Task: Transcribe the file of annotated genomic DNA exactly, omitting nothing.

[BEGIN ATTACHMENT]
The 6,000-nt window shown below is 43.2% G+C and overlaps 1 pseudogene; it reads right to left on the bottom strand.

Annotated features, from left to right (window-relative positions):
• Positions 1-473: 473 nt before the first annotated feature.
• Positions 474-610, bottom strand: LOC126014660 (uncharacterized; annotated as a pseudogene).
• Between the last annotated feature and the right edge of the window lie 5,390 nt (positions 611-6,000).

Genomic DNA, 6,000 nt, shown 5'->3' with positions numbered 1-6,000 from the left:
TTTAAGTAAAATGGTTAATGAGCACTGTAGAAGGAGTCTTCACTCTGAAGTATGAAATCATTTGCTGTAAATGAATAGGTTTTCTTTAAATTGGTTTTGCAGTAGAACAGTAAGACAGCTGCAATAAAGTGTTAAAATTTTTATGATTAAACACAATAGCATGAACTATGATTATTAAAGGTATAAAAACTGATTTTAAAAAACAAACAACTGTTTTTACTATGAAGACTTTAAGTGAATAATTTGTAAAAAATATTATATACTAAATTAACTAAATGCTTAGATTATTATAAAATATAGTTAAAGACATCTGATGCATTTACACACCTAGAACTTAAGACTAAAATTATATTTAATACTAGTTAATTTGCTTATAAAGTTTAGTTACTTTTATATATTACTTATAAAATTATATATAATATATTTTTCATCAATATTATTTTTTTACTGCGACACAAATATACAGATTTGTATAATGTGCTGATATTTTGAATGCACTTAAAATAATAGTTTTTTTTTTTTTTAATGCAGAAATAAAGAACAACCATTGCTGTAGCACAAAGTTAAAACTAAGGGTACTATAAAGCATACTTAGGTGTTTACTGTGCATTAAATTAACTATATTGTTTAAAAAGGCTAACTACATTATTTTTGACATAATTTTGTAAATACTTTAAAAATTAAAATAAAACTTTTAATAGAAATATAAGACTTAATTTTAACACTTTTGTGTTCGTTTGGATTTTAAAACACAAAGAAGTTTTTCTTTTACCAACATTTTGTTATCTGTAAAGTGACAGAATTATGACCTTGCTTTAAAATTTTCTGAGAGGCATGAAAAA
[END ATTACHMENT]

The 6,000-nt window shown below is 43.2% G+C and overlaps 1 pseudogene; it reads right to left on the bottom strand.

Annotated features, from left to right (window-relative positions):
• Positions 1-473: 473 nt before the first annotated feature.
• Positions 474-610, bottom strand: LOC126014660 (uncharacterized; annotated as a pseudogene).
• Between the last annotated feature and the right edge of the window lie 5,390 nt (positions 611-6,000).

Genomic DNA, 6,000 nt, shown 5'->3' with positions numbered 1-6,000 from the left:
TTTAAGTAAAATGGTTAATGAGCACTGTAGAAGGAGTCTTCACTCTGAAGTATGAAATCATTTGCTGTAAATGAATAGGTTTTCTTTAAATTGGTTTTGCAGTAGAACAGTAAGACAGCTGCAATAAAGTGTTAAAATTTTTATGATTAAACACAATAGCATGAACTATGATTATTAAAGGTATAAAAACTGATTTTAAAAAACAAACAACTGTTTTTACTATGAAGACTTTAAGTGAATAATTTGTAAAAAATATTATATACTAAATTAACTAAATGCTTAGATTATTATAAAATATAGTTAAAGACATCTGATGCATTTACACACCTAGAACTTAAGACTAAAATTATATTTAATACTAGTTAATTTGCTTATAAAGTTTAGTTACTTTTATATATTACTTATAAAATTATATATAATATATTTTTCATCAATATTATTTTTTTACTGCGACACAAATATACAGATTTGTATAATGTGCTGATATTTTGAATGCACTTAAAATAATAGTTTTTTTTTTTTTTAATGCAGAAATAAAGAACAACCATTGCTGTAGCACAAAGTTAAAACTAAGGGTACTATAAAGCATACTTAGGTGTTTACTGTGCATTAAATTAACTATATTGTTTAAAAAGGCTAACTACATTATTTTTGACATAATTTTGTAAATACTTTAAAAATTAAAATAAAACTTTTAATAGAAATATAAGACTTAATTTTAACACTTTTGTGTTCGTTTGGATTTTAAAACACAAAGAAGTTTTTCTTTTACCAACATTTTGTTATCTGTAAAGTGACAGAATTATGACCTTGCTTTAAAATTTTCTGAGAGGCATGAAAAA